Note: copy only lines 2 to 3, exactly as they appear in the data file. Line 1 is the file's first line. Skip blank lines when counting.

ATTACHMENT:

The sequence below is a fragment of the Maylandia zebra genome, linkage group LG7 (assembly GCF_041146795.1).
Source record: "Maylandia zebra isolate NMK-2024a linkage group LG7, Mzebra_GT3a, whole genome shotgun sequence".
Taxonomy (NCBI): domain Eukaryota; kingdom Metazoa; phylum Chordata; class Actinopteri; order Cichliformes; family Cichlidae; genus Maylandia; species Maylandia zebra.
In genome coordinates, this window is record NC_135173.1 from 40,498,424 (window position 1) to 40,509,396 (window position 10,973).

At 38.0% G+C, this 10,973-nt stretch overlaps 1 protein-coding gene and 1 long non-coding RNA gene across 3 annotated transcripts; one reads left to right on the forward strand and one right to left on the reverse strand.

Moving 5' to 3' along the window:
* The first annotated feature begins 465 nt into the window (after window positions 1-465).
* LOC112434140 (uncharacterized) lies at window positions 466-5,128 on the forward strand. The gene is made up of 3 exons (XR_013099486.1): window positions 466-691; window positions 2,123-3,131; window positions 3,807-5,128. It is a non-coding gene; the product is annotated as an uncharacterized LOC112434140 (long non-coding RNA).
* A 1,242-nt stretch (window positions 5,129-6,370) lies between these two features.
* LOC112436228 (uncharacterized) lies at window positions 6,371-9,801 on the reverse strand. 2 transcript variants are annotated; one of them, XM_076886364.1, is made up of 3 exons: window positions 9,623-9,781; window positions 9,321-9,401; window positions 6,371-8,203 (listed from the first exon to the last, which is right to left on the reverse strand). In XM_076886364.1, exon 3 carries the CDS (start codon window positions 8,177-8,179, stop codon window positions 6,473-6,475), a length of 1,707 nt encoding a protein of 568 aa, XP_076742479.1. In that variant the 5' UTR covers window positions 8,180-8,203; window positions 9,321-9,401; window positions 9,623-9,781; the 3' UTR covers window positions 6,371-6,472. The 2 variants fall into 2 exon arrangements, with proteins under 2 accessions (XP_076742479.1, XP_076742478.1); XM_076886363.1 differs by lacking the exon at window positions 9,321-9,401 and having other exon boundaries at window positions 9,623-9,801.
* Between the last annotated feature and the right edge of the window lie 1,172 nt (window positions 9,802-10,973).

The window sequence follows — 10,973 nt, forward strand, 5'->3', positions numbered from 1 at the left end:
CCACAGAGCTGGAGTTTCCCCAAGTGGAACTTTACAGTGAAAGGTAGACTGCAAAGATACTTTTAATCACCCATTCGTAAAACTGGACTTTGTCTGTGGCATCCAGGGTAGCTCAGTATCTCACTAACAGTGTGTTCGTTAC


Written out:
Source record: "Maylandia zebra isolate NMK-2024a linkage group LG7, Mzebra_GT3a, whole genome shotgun sequence".
Taxonomy (NCBI): domain Eukaryota; kingdom Metazoa; phylum Chordata; class Actinopteri; order Cichliformes; family Cichlidae; genus Maylandia; species Maylandia zebra.